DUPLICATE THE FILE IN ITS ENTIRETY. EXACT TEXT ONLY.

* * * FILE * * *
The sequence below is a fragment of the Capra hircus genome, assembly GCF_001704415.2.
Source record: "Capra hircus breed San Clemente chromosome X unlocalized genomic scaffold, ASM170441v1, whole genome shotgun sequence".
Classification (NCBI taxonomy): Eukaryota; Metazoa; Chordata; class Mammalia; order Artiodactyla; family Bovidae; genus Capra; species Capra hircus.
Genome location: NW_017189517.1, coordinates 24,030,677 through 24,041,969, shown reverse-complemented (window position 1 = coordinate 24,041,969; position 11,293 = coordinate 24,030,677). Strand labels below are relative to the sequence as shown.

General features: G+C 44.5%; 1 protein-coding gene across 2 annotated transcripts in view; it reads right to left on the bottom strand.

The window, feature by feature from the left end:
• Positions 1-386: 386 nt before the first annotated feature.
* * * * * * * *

The sequence below is a fragment of the Capra hircus genome, assembly GCF_001704415.2.
Source record: "Capra hircus breed San Clemente chromosome X unlocalized genomic scaffold, ASM170441v1, whole genome shotgun sequence".
Classification (NCBI taxonomy): Eukaryota; Metazoa; Chordata; class Mammalia; order Artiodactyla; family Bovidae; genus Capra; species Capra hircus.
Genome location: NW_017189517.1, coordinates 24,030,677 through 24,041,969, shown reverse-complemented (window position 1 = coordinate 24,041,969; position 11,293 = coordinate 24,030,677). Strand labels below are relative to the sequence as shown.

General features: G+C 44.5%; 1 protein-coding gene across 2 annotated transcripts in view; it reads right to left on the bottom strand.

The window, feature by feature from the left end:
• Positions 1-386: 386 nt before the first annotated feature.